Bangkok is often called the Venice of the East. Its river, the Chao Praya, is likened to the Grand Canal and the klongs that weave through the city are compared to the network of waterways in Venice.
In ancient times, life centred on the Chao Praya. The first settlers established villages on the banks of the river and its waters sustained them. When King Rama I moved the capital of Thailand to Bangkok in 1782, the Chao Praya and its klongs became vital means of transport, communication and commerce. His Grand Palace, of course, was built in pride of place, at the heart of the city on the banks of the Chao Praya.
While the Chao Praya is no longer the vital commercial hub it once was, it is still teems with life. Ferries criss-cross from bank to bank, tourist boats chug up and down, barges and houseboats sail slowly by. The banks of the Chao Praya, too, are always busy. Sightseers stroll, patient fishermen keep watch with nets or poles, and small boys dive and splash.
River tours are wonderful way to explore Bangkok. Not only does the river offer a different perspective on the city, but its quieter, cooler and generally much more relaxing down there. There are innumerable Chao Praya Tours on offer.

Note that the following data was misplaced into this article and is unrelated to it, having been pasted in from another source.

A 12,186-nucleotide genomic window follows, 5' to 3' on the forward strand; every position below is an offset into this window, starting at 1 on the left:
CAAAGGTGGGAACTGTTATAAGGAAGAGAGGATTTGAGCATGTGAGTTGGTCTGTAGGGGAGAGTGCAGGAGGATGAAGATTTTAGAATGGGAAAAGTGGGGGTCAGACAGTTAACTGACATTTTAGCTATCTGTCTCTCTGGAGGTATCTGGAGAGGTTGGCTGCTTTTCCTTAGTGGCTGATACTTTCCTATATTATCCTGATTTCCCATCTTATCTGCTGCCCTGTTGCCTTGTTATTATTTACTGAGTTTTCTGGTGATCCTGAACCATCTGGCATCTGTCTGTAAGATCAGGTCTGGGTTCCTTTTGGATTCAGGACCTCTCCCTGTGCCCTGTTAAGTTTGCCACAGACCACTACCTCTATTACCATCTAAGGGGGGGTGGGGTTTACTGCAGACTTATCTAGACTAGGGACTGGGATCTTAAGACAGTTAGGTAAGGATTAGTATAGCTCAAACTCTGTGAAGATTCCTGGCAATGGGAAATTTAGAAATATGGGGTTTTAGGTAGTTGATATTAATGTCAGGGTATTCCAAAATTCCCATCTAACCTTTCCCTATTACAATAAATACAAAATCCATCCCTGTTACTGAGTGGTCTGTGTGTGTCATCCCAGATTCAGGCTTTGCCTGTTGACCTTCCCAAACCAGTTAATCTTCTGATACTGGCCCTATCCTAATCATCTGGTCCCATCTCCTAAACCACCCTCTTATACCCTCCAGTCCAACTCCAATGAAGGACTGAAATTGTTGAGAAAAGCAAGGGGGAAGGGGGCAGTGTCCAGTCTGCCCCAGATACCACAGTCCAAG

One day I took the ferry from Wat Pho, packed onto the deck alongside families with bare-bottomed babies, housewives with armfuls of baskets, uniformed schoolgirls and men with bicycles. We docked on the other side at the Temple of Dawn and I meandered along the river to the Oriental Hotel, where I sat with a drink and watched the river.
One evening I took a dinner cruise on an old rice barge which smelled of timber, oil and fragrant Thai cuisine. As we sailed along, the brightly lit turrets of the palace, open air aerobics classes, swimmers, fishermen and promenaders, slid by. On board as we worked our way through the countless courses of a traditional Thai dinner, a group of beautiful dancers entertained us.
Another afternoon, I took a smaller, humbler barge into a tributary of The Chao Praya. Here, Bangkok was definitely the Venice of the East. Narrow wooden houses on tall stilts sat close to the river’s edge, each with their little jetty and their rickety staircase leading up to the back door. Long boats, selling fruit and souvenirs drew up alongside. As we made our way back to the wharf, our host served an afternoon tea of local fruits and juices. Delicious!
When in Bangkok, don’t fail to get out on the river.